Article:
According to Shaun Biddulph, Thomson's trainer, it is not the extremity of the conditions that will keep Thomson awake, it is the noise around him.

"Alex is conditioned to tough extremes and knows he can sleep in the boat with just that small mattress. The most important thing isn't the bed, but the sounds on the boat - as long as they're normal he'll sleep, but at the slightest unusual noise which could mean imminent danger, he'll be ready to go."

Coping with this permanent knife-edge situation is a major task, Biddulph admits.

"He has to be able to fall asleep really quickly, and to stay hydrated and fuelled at all times while sailing non-stop. Managing this for three months is an immense balancing act."

As Thomson himself puts it: "Once the race is on, I'm the doctor, the maintenance man, the trimmer, the navigator, the meteorologist, the cook, all of these things". Because of this, his preparation for the race involves a lot more than just gym work and time on the boat.

"You have to break down every task that's needed and prioritise. Spending 10 hours each week training is good, but maybe I should spend some of that time working on meteorology instead, and so on."

Back on board, Portsmouth is now fast receding behind us as the open waters of the English Channel beckon.The boat's giant sails, each stretched bowstring tight, fill with steady wind and bring the sleek craft to life. A long wake, more like that of a speedboat than a sailboat, trails behind us and a quick glance at the instruments on deck show that we were now cruising at 15 knots - just under half of this boat's top speed - and already almost three times the pace a regular sailing boat could achieve in the same conditions.

At the helm, Thomson looks like a man in his element. Relaxed, calm and constantly checking the sails, he makes continual minor adjustments to coax every last ounce of speed from the wind around us.

After getting used to the wild pitch of the vessel, which seems to have permanently canted to one side with one sill of the cockpit pointing to the sky and the other virtually below the water level, I start to get a feel for what this boat could do and an inkling of why Thomson does it.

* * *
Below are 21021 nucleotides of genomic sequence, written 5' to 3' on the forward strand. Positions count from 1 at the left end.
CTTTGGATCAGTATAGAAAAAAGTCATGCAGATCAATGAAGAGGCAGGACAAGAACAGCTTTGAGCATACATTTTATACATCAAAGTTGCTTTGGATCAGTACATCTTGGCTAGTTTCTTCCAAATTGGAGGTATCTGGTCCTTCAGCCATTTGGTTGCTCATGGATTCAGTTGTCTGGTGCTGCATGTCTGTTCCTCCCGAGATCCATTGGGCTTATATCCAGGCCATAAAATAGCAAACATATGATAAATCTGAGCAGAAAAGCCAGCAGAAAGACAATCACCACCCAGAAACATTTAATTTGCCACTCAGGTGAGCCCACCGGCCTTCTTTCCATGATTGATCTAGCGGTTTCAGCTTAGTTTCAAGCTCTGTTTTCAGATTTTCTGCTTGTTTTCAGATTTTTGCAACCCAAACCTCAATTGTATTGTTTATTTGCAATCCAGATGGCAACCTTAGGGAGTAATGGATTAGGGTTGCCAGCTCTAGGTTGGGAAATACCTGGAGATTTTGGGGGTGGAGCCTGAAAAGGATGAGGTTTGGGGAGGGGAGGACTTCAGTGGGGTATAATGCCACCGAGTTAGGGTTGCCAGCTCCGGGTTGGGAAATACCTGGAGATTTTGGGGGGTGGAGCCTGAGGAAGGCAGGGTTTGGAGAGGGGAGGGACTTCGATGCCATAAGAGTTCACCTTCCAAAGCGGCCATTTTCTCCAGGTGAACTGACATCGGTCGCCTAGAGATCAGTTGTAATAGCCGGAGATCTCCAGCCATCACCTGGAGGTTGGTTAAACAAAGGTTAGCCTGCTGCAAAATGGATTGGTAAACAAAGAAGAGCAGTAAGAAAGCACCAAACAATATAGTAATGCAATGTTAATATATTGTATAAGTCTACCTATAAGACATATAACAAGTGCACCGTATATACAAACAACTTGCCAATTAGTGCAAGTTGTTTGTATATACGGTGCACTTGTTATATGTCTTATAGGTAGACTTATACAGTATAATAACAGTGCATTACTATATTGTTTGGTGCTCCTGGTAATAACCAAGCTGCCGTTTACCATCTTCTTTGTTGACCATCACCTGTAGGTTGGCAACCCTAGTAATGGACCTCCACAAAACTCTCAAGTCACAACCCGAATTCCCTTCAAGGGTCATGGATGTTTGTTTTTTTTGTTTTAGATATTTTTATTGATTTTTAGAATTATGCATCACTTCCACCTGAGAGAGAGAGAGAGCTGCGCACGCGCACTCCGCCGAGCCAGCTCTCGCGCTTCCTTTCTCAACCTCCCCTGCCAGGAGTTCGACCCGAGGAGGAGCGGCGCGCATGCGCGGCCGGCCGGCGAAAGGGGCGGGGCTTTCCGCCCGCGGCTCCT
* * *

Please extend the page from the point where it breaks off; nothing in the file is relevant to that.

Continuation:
Yet, as day turns to night and conditions become more challenging, I am treated to an unforgettable insight into what will be Thomson's world for the next three months. And while I can still understand why he does it, I have no idea how he does it.

For starters, there is the rocking and constant wallowing, all of it exaggerated by the relentless need for speed and topped with regular take-offs as the boat leaps over large waves before slapping back into the water. Like the wake, this motionis normally the preserve of speedboats, not sailing boats.

Then there is the matter of sailing at night. With the comfort of the horizon removed and all depth perception lost to the enveloping blackness, the speed is amplified hugely and the experience becomes far more like being on a roller coaster, only this roller coaster never stops or so much as slows for a second.

As the hours roll by and Thomson merrily trims sails up above and barrels down below to spend long periods in front of his bank of navigational equipment checking our course throughout, I go steadily greener before the inevitable happens - I say goodbye to my breakfast, lunch and dinner. Hoping sleep will save me, I stagger into the dank, dark, low cavern below before flopping into a sleeping bag wedged between two enormous kit bags.

The noise is phenomenal: howling wind, the never-ending rush of the sea just millimetres from my head through the sleek hull, and the myriad creaks, groans and rattles of a racing yacht at full tilt. The fact that I was simultaneously being tossed around like clothes in a tumble dryer wasn't helping either.

Yet, somehow, I sleep for a few short hours before staggering back to the deck with a huge headache, where Thomson, as relaxed and in his element as ever, is calmly going about the job of getting us to France as the first fingers of dawn begin to creep across the sky.

With the reappearance of the sun and the sight of the Brittany coast, I know I am at least going to survive this madcap voyage. But survival was all it would be. Staggering from the boat, 30 hours after first climbing aboard, I am exhausted and feel like I have been running marathons all night. And I'm battered - I feel like I have been in the ring with Rocky.

How Thomson copes with this for months at a time I have no idea. I take my hat off to him.

To follow this year's Vendee Globe visit www.vendeeglobe.org

To follow Thomson directly, visit www.alexthomsonracing.com